He hopes that as the project becomes more known, and as people trust the intentions of those behind the project and the IACP’s inherent value, more people would suggest names to be added to the database, helping it grow organically.
The data-centric approach of the project is important for another reason.
“The issue I had in prior efforts in documenting the contribution of Iranian-Americans is that they always focused on famous people, stars of our community, and it almost became an anecdotal approach to the contribution story,” said Parvarandeh.
“There are several things that are wrong with that approach. One is that it covers a very small number of people. We will continue to cover the luminaries in our society. Someone looking at that database could say, ‘who are the rest?’ The other problem is that if we won’t have large numbers, we don’t get to see the contribution of those who are not famous,” he added.
The IACP has so far been low-key, by design.
“We are at the very beginning of our journey. We have not publicized our website. We only showed it to about a 100 people a month ago. That’s all. Now we are starting to create a presence on Facebook and other places, and hopefully … [publicity] will encourage people to come and look at our database for content,” said Parvarandeh.
To expedite securing that trust, Parvarandeh points out to two potential concerns: security and confidentiality.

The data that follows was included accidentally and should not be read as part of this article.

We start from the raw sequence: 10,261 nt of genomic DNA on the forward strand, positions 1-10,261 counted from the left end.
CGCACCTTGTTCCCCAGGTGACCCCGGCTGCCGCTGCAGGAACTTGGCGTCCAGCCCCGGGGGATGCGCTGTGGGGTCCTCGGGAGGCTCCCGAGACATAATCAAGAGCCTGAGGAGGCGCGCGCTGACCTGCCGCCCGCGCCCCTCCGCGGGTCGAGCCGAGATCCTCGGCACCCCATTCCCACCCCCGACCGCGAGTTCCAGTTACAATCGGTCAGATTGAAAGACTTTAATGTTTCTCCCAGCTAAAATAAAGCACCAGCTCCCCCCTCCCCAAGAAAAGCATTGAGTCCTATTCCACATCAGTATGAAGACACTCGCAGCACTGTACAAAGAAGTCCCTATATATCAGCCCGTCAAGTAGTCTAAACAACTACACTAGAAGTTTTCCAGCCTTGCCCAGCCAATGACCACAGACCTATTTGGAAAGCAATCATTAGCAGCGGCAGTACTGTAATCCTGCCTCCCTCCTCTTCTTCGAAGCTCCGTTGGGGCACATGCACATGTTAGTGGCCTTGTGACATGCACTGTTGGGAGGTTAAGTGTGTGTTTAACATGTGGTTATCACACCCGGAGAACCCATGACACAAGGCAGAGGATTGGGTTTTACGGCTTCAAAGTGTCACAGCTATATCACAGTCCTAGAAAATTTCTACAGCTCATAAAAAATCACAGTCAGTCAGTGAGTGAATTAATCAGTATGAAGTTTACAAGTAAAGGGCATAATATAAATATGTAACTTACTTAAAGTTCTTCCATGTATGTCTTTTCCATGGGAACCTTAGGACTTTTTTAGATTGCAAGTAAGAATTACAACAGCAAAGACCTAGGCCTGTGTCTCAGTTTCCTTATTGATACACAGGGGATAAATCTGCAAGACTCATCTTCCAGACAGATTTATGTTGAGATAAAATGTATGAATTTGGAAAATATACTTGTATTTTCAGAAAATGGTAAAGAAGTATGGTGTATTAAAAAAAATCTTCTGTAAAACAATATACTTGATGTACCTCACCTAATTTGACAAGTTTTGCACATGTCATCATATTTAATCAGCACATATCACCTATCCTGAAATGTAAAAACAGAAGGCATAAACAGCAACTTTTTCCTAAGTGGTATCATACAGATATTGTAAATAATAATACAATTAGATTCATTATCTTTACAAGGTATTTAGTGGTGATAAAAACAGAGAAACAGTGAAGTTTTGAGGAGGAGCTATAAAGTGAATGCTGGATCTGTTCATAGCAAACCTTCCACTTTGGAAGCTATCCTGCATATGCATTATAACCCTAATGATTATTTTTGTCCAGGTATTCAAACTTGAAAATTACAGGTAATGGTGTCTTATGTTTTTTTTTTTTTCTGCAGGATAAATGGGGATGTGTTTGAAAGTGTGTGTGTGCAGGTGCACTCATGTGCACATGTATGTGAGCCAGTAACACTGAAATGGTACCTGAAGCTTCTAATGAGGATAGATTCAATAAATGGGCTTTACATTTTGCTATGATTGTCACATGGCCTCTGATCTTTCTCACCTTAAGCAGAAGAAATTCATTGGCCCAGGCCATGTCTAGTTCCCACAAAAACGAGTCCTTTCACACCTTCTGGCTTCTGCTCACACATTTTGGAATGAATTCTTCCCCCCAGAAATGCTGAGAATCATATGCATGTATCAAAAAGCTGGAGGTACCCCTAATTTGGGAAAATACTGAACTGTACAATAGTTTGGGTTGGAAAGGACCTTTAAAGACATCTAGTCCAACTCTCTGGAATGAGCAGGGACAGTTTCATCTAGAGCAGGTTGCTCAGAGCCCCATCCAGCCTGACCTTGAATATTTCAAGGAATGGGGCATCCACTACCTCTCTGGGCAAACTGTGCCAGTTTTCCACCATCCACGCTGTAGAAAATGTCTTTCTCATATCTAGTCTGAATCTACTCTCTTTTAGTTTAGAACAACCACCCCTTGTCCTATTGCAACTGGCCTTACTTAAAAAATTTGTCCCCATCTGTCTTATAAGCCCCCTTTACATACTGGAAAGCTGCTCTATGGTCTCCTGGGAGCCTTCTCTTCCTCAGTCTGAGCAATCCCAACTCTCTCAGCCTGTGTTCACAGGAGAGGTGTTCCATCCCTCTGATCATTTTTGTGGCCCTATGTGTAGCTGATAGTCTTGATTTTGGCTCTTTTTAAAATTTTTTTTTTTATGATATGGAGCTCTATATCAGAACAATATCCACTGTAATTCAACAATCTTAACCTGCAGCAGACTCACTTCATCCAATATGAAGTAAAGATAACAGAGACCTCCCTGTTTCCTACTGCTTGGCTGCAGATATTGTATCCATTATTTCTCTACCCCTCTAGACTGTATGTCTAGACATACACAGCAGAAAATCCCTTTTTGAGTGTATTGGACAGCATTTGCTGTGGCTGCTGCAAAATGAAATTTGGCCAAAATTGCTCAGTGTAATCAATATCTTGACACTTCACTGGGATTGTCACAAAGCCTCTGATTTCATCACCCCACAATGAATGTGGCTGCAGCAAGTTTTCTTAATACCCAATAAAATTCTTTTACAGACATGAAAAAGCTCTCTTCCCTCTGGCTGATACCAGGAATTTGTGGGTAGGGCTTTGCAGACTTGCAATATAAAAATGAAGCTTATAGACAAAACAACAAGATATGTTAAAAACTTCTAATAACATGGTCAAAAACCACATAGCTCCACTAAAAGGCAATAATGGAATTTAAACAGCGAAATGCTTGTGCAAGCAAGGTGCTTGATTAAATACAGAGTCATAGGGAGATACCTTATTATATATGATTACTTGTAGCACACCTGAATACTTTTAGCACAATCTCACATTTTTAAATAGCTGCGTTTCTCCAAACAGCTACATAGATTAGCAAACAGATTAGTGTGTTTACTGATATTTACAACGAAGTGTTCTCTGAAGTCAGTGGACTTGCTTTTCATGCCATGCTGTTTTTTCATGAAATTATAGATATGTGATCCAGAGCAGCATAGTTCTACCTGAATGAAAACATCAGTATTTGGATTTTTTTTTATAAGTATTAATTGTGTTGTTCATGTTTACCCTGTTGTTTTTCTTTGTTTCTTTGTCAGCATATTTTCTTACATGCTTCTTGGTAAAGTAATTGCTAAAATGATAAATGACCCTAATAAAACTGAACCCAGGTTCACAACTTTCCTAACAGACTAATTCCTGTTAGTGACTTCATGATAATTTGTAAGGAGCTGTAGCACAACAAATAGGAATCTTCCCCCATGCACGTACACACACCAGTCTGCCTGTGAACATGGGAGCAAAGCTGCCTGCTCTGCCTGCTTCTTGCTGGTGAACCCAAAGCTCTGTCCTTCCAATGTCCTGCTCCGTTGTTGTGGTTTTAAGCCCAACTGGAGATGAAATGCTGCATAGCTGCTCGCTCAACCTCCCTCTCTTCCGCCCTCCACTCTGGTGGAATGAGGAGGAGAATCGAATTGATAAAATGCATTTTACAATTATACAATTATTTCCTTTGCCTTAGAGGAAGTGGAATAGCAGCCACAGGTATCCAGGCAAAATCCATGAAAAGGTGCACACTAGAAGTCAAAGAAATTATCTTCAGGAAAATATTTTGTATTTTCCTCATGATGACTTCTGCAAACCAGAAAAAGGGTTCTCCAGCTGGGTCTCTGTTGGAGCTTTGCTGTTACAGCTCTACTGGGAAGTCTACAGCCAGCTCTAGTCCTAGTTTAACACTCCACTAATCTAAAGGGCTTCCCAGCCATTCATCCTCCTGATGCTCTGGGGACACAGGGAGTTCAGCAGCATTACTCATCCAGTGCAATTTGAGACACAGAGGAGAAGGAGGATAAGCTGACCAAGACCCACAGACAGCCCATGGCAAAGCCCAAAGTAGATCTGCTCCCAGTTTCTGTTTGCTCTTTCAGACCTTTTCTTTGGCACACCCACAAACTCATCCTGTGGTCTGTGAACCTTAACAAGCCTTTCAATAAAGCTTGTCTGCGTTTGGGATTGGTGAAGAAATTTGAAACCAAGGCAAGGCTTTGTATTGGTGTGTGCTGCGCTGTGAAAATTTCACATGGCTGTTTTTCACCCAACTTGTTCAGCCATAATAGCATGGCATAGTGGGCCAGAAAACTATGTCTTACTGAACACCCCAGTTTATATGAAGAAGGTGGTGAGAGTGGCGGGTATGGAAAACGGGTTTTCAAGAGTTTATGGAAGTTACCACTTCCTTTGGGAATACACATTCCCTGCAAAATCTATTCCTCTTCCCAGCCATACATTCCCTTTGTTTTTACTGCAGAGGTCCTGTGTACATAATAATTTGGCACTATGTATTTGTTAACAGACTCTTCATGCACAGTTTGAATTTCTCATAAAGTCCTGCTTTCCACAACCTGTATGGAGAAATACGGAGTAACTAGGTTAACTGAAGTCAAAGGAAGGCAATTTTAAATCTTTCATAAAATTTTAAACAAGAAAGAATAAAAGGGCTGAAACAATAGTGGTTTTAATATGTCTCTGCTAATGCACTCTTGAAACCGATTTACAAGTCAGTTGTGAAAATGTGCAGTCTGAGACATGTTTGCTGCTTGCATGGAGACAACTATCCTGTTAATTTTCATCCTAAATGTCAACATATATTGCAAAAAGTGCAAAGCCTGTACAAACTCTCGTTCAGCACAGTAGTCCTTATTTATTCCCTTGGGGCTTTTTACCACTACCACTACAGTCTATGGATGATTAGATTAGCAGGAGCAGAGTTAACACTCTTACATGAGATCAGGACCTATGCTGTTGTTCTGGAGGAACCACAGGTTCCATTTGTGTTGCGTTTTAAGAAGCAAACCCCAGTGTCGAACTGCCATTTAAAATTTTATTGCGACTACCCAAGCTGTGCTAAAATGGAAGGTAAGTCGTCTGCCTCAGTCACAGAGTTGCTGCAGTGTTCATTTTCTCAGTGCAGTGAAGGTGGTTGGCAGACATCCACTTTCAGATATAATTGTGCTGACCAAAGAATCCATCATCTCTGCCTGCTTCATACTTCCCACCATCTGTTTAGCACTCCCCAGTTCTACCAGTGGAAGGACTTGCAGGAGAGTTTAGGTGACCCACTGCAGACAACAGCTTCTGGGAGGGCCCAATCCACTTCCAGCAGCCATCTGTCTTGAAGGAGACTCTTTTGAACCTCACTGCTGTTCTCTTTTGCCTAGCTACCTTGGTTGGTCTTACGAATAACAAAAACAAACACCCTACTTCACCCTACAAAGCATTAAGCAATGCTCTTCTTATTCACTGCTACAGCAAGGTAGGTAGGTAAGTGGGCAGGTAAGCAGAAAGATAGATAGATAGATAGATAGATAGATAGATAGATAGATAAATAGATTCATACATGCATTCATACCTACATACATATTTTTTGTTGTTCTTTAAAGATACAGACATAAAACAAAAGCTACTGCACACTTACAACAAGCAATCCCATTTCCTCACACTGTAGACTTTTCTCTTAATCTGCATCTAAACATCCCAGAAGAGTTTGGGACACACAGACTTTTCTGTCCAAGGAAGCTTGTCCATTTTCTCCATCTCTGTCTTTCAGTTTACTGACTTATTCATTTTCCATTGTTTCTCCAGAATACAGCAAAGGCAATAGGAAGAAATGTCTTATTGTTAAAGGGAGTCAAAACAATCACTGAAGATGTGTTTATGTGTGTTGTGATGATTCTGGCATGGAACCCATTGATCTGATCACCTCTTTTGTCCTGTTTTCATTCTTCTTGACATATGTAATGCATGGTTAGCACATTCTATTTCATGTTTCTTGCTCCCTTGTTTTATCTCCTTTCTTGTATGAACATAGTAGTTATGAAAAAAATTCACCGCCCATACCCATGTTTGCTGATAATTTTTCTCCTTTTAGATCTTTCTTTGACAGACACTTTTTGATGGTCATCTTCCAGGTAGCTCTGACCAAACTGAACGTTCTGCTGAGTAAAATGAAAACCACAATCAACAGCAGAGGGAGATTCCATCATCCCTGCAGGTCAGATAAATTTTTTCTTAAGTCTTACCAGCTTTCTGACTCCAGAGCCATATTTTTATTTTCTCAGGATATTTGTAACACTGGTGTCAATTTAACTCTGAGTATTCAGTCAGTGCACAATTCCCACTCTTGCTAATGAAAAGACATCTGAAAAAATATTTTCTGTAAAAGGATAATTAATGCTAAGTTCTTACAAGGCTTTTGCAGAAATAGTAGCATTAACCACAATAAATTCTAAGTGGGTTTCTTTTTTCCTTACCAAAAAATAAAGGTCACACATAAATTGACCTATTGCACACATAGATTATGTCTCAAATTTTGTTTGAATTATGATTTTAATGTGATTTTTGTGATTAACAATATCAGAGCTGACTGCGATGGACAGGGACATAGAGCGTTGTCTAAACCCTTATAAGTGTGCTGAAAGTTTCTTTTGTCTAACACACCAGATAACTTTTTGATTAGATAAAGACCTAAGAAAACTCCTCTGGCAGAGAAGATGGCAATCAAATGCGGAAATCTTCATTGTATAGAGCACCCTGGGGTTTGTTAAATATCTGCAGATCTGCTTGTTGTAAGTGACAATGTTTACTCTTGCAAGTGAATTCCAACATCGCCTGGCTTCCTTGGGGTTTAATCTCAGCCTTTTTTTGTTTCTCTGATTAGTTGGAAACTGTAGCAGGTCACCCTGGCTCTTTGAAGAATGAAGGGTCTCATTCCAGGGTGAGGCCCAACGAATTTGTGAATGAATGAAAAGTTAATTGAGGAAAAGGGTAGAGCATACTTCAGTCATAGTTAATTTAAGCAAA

Emphasizing that the project is employing the most stringent security measures, Parvarandeh says the database does not contain any information that is not available through public databases. As for any unwanted government intrusion, he says the government has all the data on anyone who has legally immigrated into the United States.
Responding to concerns that collecting data might lead to their public use, Parvarandeh said, “We don’t publish the names, their names are kept anonymous … We are just presenting numbers. The names will never be presented to anybody.”
Complementing the data-centric approach, the IACP has also adopted a more public posture. In collaboration with The Huffington Post, the project is subjectively reaching out to Iranian-Americans in a diverse array of professions to ask if they would want to be voluntarily interviewed. So far, the IACP has interviewed over 30 persons and the interviews are available at https://ia-cp.org/stories. “We have tried to not focus on household names. Some of our criteria are that we want to cover a diversity of professions, we want to have gender balance so we have tried to be 50-50 in our coverage.”
Lastly, the IACP has made a conscious distinction between “success,” “accomplishment,” and “contribution.” The project is not necessarily about lauding the “success” or “accomplishment” as much as documenting “contribution.”
“We are not focused on success. We are focused on contribution. Our definition of contribution is any American, whatever their profession, we don’t care. They can be a firefighter, school teacher, attorney or chief executive officer; anyone who is making a living in their profession, is making a contribution by definition because someone is willing to pay them money to do something and, therefore, it must be worth something. That is usually how GDP is calculated,” said Parvarandeh.